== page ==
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ancient appears bearing British Museum called Catalogue century character charter Church close coins collection common connected containing copy Cyprus Dante described doubt early Egyptian England English evidence existence expression fact figure Giuliari give given Greek hand head Henry important influence inscription interesting island Italy King known language late later Latin less letters Library literature living means mentioned nature never notes notice Obitus omnibus original perhaps period Persian poet possession present printed probably proverbs published quod race reason record reference Regis relating remarkable represented river Roman Royal rule Russian says seal Society speak statue style supposed temple tion Verona whole writers
Page 229 - Oh ! when I am safe in my sylvan home, I tread on the pride of Greece and Rome; And when I am stretched beneath the pines Where the evening star so holy shines, I laugh at the lore and pride of man. At the sophist schools and the learned clan; For what are they all, in their high conceit, When man in the bush with God may meet!
Page 166 - And Pilate marvelled if he were already dead : and calling unto him the centurion, he asked him whether he had been any while dead. 45 And when he knew it of the centurion, he gave the body to Joseph.
Page 164 - There is a generation that are pure in their own eyes, and yet is not washed from their filthiness.
Page 162 - Where is the king of Hamath, and the king of Arpad, and the king of the city of Sepharvaim, of Hena, and Ivah ? 14.
Page 162 - And after the second veil, the tabernacle which is called the holiest of all ; which had the golden censer, and the ark of the covenant overlaid round about with gold, wherein was the golden pot that had manna, and Aaron's rod that budded, and the tables of the covenant; and over it the cherubims of glory shadowing the mercyseat; of which we cannot now speak particularly.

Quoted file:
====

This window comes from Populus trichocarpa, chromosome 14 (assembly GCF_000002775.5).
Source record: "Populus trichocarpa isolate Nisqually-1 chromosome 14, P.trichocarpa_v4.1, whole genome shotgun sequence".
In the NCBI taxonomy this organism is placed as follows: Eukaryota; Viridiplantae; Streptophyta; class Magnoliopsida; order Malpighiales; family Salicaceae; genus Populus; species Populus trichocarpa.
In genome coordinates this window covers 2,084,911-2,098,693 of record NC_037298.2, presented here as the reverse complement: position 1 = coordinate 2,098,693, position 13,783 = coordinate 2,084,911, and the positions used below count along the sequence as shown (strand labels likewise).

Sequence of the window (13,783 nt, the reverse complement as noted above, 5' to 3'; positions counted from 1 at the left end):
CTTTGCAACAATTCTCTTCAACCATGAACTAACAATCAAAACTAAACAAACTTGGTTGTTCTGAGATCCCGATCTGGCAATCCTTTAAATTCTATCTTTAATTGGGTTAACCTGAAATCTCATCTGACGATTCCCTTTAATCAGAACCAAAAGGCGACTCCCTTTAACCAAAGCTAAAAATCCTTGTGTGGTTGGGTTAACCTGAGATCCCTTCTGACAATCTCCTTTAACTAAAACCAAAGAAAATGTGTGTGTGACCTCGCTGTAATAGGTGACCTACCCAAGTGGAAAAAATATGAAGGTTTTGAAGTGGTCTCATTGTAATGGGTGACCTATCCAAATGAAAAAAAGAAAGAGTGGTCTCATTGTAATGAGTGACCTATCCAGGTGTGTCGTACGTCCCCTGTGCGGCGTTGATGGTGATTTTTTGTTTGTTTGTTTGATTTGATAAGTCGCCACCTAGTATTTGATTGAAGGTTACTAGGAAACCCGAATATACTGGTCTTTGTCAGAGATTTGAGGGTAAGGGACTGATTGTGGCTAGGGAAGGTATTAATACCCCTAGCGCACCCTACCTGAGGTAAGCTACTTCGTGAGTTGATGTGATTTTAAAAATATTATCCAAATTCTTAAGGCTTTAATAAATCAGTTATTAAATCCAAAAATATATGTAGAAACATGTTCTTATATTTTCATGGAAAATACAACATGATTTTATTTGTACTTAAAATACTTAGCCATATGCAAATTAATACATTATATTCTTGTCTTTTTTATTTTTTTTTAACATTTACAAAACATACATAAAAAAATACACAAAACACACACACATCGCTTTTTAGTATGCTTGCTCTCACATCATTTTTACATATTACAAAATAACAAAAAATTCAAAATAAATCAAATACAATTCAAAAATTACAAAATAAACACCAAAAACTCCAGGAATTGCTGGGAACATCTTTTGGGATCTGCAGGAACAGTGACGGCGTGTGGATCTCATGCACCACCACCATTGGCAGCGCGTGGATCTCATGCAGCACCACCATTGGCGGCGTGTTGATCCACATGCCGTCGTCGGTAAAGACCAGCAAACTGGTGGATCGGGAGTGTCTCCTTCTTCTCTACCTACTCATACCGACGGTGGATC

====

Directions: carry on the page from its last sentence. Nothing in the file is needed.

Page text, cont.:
Page 537 - Some account of the Art of Photogenic Drawing ; or, the process by which natural objects may be made to delineate themselves without the aid of the artist's pencil," which was published in the Proceedings and also in the Philosophical Magazine for 1839.
Page 158 - Seek ye out of the book of the Lord, and read : no one of these shall fail, none shall want her mate : for my mouth it hath commanded, and his spirit it hath gathered them.
Page 388 - The subtilest scholasticism is not more subtile than Dante. It is perhaps a bold assertion, but what is there on these transcendent subjects in the vast theology of Aquinas, of which the essence and sum is not in the Paradise of Dante ? Dante, perhaps, though expressing to a great extent the popular conception of Heaven, is as much by his innate sublimity above it, as St. Thomas himself.
Page 376 - The illustrious heroes, Frederick Caesar and his noble son Manfred, followed after elegance and scorned what was mean ; so that all the best compositions of the time came out of their court. Thus, because their royal throne was in Sicily, all the poems of our predecessors in the vulgar tongue are called Sicilian.